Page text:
In Search of Responsibility as Education Traversing Banal and Radical Terrains
Not to be conflated with systems of accountability, this book examines responsibility as a subject of educational inquiry. The author argues that responsibility in its most radical sense is not connected to a higher authority. Rather, responsibility summons the actor to do the right thing when no one else is there to announce what is right; it involves speaking the truth in a world that is increasingly characterized by organized lying and organized irresponsibility.
The search for responsibility as education is explored through a wide range of issues including: studying the ways in which the bureaucratization of the world undermine ethical consciousness; cultivating the ethical imagination in education which is not only vital to sustaining democracy, but to counteracting indifference to crimes against humanity and crimes against the planet; critiquing the imperial nationalism of a wave of education legislation requiring American schools to provide instruction on genocides and other mass atrocities that take place by ‘others’ and ‘abroad’ but not at ‘home’ or by ‘us’; centralizing a curriculum of common sense in an era marked by a breakdown of common sense and disinformation narratives; and facing a reality that can never be experienced: the end of the human world.
Reimagining education as an avenue for cultivating personal responsibility and global justice, this text will be of interest to students, scholars, and researchers working in curriculum studies, philosophy of education, educational policy, and teacher education.
Introduction: Meanings of Responsibility in Context 1. Bureaucracy, Responsibility, and Education 2. The Imagination as Teacher 3. Exceptionally American Visions: On Human Rights and Genocide Education 4. Curriculum of Common Sense in Times of Plague 5. A Responsibility Like No Other Epilogue to Postscript: Mortality: "The Miracle that Saves the World"?
"Hannah Spector’s forceful philosophical inquiry, In Search of Responsibility as Education compels readers to contemplate the meanings and enactment of individual and collective responsibility in an increasingly uncertain and precarious time. Assuming responsibility for the world and others, Spector generates much needed relational, ethical and other-oriented educational forms of thinking towards acting. Resisting abstraction, Spector merges political and education philosophy, in the tradition of Hannah Arendt and Maxine Greene, to re-insert philosophical forms of insight, persuasion, thought into the public sphere characterized by a growing anti-intellectualism infecting contemporary political and social life. This exemplary study of the educational value and potential of responsibility is a must read for educational philosophers, scholars and students of philosophy, teacher educators, and teachers and all those committed to rethinking the role of philosophical thinking towards stewarding the next generation into a more habitable, just, and sustainable world."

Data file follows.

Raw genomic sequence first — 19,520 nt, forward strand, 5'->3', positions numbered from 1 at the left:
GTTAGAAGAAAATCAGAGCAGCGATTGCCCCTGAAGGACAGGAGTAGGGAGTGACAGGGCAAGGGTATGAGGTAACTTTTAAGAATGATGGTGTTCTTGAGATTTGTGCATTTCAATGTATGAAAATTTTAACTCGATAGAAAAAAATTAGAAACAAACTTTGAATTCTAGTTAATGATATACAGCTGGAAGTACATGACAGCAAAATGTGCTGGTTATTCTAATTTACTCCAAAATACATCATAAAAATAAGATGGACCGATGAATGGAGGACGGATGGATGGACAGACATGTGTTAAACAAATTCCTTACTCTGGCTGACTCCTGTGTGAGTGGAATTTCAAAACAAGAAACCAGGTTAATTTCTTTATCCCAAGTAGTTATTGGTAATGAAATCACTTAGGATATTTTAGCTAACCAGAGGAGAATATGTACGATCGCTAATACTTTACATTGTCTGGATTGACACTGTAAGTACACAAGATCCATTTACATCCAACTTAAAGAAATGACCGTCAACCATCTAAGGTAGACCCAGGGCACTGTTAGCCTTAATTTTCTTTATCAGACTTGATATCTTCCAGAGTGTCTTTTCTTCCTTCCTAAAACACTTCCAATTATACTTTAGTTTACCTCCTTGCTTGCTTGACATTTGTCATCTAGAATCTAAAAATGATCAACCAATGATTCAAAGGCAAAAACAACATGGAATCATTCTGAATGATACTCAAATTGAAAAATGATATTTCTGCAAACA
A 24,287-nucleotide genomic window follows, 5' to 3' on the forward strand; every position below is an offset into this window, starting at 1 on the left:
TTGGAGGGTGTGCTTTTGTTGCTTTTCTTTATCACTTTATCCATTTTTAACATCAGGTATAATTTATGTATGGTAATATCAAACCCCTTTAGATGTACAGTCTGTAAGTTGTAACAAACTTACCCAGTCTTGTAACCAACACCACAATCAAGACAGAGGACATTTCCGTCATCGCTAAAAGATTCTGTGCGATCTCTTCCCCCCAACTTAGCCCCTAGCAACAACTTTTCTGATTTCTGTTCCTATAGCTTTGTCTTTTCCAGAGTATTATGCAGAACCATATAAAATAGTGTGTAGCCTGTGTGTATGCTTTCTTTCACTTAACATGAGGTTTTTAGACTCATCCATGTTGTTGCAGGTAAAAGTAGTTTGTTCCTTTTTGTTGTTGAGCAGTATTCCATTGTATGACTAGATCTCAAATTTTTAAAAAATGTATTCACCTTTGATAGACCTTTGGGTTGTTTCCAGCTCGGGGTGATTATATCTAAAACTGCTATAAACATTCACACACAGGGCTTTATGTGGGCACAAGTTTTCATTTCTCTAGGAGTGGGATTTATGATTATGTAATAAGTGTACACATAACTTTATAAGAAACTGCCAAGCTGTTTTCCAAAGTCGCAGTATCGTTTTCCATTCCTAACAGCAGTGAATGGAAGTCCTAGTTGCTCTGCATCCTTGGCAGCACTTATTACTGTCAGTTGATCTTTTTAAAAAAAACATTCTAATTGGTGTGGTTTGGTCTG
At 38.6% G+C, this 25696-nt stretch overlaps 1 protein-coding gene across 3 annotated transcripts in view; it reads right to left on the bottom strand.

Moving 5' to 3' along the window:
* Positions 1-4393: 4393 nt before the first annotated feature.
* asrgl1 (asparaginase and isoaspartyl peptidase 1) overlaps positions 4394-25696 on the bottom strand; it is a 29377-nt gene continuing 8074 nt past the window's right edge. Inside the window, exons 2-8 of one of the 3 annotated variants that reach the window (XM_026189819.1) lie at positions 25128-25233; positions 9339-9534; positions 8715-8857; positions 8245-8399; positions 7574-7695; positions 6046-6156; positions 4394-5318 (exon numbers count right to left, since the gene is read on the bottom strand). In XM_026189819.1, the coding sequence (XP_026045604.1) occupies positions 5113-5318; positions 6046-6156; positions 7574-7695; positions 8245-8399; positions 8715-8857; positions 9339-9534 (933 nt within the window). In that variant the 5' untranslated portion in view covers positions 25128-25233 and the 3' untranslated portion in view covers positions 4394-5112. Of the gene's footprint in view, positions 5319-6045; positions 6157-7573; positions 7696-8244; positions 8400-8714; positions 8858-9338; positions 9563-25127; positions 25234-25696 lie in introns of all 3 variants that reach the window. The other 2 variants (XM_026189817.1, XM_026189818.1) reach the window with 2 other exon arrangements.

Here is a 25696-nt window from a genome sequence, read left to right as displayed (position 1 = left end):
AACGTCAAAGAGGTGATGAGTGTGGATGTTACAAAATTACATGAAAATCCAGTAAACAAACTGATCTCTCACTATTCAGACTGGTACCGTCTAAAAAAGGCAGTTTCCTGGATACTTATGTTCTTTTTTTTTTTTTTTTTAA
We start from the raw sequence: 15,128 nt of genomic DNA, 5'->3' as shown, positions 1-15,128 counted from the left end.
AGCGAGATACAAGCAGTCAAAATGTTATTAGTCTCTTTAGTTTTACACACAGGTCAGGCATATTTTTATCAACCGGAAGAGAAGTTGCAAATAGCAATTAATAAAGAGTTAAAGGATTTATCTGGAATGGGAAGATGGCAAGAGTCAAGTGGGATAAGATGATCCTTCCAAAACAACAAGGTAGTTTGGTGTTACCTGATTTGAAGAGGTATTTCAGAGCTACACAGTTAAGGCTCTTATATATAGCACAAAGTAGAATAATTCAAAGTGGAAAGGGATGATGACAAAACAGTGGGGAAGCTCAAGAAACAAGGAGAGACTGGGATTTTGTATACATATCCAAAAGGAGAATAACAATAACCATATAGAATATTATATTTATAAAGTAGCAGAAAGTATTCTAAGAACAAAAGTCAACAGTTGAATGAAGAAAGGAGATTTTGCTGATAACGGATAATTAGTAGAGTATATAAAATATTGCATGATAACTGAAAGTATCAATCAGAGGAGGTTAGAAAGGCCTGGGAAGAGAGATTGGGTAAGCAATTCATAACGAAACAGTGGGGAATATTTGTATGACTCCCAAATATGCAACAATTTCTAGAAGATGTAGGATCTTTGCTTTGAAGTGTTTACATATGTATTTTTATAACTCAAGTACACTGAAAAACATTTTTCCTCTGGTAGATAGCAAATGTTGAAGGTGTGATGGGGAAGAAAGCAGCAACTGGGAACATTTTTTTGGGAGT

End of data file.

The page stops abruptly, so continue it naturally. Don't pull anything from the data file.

– Aparna Mishra Tarc, Associate Professor, York University, Canada
"Hannah Spector’s In Search of Responsibility as Education comprises a well-researched and hard-hitting series of essays that unflinchingly explores our responsibility towards pressing contemporary issues in curriculum, most tellingly, genocides and ecocides. At once brooding and prescient, Spector probes the several sides and dimensions of responsibility: a concept frequently invoked yet little understood, especially given a modern, thoroughly bureaucratized society. How is responsibility possible under such conditions? Who shall be responsible for thinking and acting? The book will serve as a powerful instigator of complicated conversations in secondary and post-secondary classrooms within and outside of education."
– Teresa Strong-Wilson, Associate Professor, McGill University, Canada
"This a gem of a book by one of North America’s great Arendtian and education scholars. It represents a repository of inspiration for education scholars who think with Arendt on the pressing political issues of our time. Importantly too, Spector’s written words are suffused with Arendt’s horizons of the possible and the recognition that as scholar activists we are all implicated in the act of political responsibility. This book could not be more pertinent at a time when politics, education, and the environment are in crisis."
– Jo-Anne Dillabough, University of Cambridge, UK